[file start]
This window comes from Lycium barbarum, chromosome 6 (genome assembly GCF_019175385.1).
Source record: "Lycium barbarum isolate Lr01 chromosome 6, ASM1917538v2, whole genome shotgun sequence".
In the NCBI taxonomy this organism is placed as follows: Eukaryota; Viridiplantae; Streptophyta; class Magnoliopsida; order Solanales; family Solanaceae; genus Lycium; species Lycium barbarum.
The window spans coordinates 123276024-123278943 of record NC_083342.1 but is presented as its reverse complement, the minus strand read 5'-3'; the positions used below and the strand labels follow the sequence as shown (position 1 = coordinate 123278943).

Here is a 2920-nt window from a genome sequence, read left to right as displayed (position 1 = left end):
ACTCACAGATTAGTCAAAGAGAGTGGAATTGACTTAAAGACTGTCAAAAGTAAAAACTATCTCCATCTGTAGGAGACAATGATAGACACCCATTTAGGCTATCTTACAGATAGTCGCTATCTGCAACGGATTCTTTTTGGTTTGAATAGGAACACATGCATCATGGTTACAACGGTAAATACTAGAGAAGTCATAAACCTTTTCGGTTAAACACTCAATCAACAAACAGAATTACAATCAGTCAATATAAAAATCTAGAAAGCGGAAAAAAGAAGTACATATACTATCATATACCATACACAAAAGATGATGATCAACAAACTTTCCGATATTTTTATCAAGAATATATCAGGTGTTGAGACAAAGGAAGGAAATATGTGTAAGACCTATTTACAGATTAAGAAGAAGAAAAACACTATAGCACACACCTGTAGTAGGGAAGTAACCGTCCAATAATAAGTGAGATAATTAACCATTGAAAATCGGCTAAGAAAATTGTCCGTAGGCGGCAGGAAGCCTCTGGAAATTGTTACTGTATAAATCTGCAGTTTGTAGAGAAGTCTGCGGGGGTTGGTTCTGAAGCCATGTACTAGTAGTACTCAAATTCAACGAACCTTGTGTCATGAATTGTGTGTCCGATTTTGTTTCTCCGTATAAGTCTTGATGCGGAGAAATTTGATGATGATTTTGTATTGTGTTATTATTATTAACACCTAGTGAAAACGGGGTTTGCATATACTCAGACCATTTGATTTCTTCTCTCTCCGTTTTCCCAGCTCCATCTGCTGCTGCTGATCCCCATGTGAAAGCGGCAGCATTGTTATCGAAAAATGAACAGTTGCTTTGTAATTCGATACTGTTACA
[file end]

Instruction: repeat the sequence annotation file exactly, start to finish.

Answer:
This window comes from Lycium barbarum, chromosome 6 (genome assembly GCF_019175385.1).
Source record: "Lycium barbarum isolate Lr01 chromosome 6, ASM1917538v2, whole genome shotgun sequence".
In the NCBI taxonomy this organism is placed as follows: Eukaryota; Viridiplantae; Streptophyta; class Magnoliopsida; order Solanales; family Solanaceae; genus Lycium; species Lycium barbarum.
The window spans coordinates 123276024-123278943 of record NC_083342.1 but is presented as its reverse complement, the minus strand read 5'-3'; the positions used below and the strand labels follow the sequence as shown (position 1 = coordinate 123278943).

Here is a 2920-nt window from a genome sequence, read left to right as displayed (position 1 = left end):
ACTCACAGATTAGTCAAAGAGAGTGGAATTGACTTAAAGACTGTCAAAAGTAAAAACTATCTCCATCTGTAGGAGACAATGATAGACACCCATTTAGGCTATCTTACAGATAGTCGCTATCTGCAACGGATTCTTTTTGGTTTGAATAGGAACACATGCATCATGGTTACAACGGTAAATACTAGAGAAGTCATAAACCTTTTCGGTTAAACACTCAATCAACAAACAGAATTACAATCAGTCAATATAAAAATCTAGAAAGCGGAAAAAAGAAGTACATATACTATCATATACCATACACAAAAGATGATGATCAACAAACTTTCCGATATTTTTATCAAGAATATATCAGGTGTTGAGACAAAGGAAGGAAATATGTGTAAGACCTATTTACAGATTAAGAAGAAGAAAAACACTATAGCACACACCTGTAGTAGGGAAGTAACCGTCCAATAATAAGTGAGATAATTAACCATTGAAAATCGGCTAAGAAAATTGTCCGTAGGCGGCAGGAAGCCTCTGGAAATTGTTACTGTATAAATCTGCAGTTTGTAGAGAAGTCTGCGGGGGTTGGTTCTGAAGCCATGTACTAGTAGTACTCAAATTCAACGAACCTTGTGTCATGAATTGTGTGTCCGATTTTGTTTCTCCGTATAAGTCTTGATGCGGAGAAATTTGATGATGATTTTGTATTGTGTTATTATTATTAACACCTAGTGAAAACGGGGTTTGCATATACTCAGACCATTTGATTTCTTCTCTCTCCGTTTTCCCAGCTCCATCTGCTGCTGCTGATCCCCATGTGAAAGCGGCAGCATTGTTATCGAAAAATGAACAGTTGCTTTGTAATTCGATACTGTTACA